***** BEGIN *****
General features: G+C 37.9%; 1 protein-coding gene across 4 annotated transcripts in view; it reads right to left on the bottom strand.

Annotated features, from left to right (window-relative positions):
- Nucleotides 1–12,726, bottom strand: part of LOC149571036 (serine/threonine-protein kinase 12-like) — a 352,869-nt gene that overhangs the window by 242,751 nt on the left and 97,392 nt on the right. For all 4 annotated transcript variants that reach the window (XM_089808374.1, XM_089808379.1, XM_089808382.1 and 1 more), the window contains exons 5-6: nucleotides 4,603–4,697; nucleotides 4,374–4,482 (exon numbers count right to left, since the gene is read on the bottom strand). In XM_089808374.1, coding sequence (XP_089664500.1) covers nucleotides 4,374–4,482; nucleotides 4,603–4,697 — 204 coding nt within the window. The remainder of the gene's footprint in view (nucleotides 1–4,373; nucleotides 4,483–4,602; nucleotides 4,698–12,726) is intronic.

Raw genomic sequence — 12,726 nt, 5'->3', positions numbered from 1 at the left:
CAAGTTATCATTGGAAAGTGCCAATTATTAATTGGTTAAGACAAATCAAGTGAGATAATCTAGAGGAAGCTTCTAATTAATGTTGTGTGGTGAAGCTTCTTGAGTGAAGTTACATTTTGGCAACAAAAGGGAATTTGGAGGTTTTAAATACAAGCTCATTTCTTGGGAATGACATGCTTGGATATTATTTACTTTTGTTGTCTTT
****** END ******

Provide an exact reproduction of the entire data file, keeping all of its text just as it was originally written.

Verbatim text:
General features: G+C 37.9%; 1 protein-coding gene across 4 annotated transcripts in view; it reads right to left on the bottom strand.

Annotated features, from left to right (window-relative positions):
- Nucleotides 1–12,726, bottom strand: part of LOC149571036 (serine/threonine-protein kinase 12-like) — a 352,869-nt gene that overhangs the window by 242,751 nt on the left and 97,392 nt on the right. For all 4 annotated transcript variants that reach the window (XM_089808374.1, XM_089808379.1, XM_089808382.1 and 1 more), the window contains exons 5-6: nucleotides 4,603–4,697; nucleotides 4,374–4,482 (exon numbers count right to left, since the gene is read on the bottom strand). In XM_089808374.1, coding sequence (XP_089664500.1) covers nucleotides 4,374–4,482; nucleotides 4,603–4,697 — 204 coding nt within the window. The remainder of the gene's footprint in view (nucleotides 1–4,373; nucleotides 4,483–4,602; nucleotides 4,698–12,726) is intronic.

Raw genomic sequence — 12,726 nt, 5'->3', positions numbered from 1 at the left:
CAAGTTATCATTGGAAAGTGCCAATTATTAATTGGTTAAGACAAATCAAGTGAGATAATCTAGAGGAAGCTTCTAATTAATGTTGTGTGGTGAAGCTTCTTGAGTGAAGTTACATTTTGGCAACAAAAGGGAATTTGGAGGTTTTAAATACAAGCTCATTTCTTGGGAATGACATGCTTGGATATTATTTACTTTTGTTGTCTTT